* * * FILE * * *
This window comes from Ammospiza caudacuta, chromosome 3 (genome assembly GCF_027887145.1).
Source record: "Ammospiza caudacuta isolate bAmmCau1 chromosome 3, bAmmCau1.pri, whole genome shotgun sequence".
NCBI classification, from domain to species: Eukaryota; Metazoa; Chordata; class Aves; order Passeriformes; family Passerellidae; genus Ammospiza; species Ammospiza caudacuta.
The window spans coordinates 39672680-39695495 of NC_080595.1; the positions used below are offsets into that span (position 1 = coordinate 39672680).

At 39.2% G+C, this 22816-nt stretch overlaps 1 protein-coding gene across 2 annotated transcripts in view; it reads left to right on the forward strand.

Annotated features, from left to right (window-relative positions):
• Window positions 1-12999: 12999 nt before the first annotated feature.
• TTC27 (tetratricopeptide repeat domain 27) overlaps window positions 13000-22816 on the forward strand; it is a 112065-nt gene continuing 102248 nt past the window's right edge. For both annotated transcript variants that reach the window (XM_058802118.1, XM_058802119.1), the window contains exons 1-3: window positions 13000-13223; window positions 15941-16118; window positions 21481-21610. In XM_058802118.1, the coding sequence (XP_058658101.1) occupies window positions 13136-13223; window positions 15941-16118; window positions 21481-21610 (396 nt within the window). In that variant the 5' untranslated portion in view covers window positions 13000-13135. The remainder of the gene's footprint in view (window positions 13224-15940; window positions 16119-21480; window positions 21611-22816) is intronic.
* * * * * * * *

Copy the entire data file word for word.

This window comes from Ammospiza caudacuta, chromosome 3 (genome assembly GCF_027887145.1).
Source record: "Ammospiza caudacuta isolate bAmmCau1 chromosome 3, bAmmCau1.pri, whole genome shotgun sequence".
NCBI classification, from domain to species: Eukaryota; Metazoa; Chordata; class Aves; order Passeriformes; family Passerellidae; genus Ammospiza; species Ammospiza caudacuta.
The window spans coordinates 39672680-39695495 of NC_080595.1; the positions used below are offsets into that span (position 1 = coordinate 39672680).

At 39.2% G+C, this 22816-nt stretch overlaps 1 protein-coding gene across 2 annotated transcripts in view; it reads left to right on the forward strand.

Annotated features, from left to right (window-relative positions):
• Window positions 1-12999: 12999 nt before the first annotated feature.
• TTC27 (tetratricopeptide repeat domain 27) overlaps window positions 13000-22816 on the forward strand; it is a 112065-nt gene continuing 102248 nt past the window's right edge. For both annotated transcript variants that reach the window (XM_058802118.1, XM_058802119.1), the window contains exons 1-3: window positions 13000-13223; window positions 15941-16118; window positions 21481-21610. In XM_058802118.1, the coding sequence (XP_058658101.1) occupies window positions 13136-13223; window positions 15941-16118; window positions 21481-21610 (396 nt within the window). In that variant the 5' untranslated portion in view covers window positions 13000-13135. The remainder of the gene's footprint in view (window positions 13224-15940; window positions 16119-21480; window positions 21611-22816) is intronic.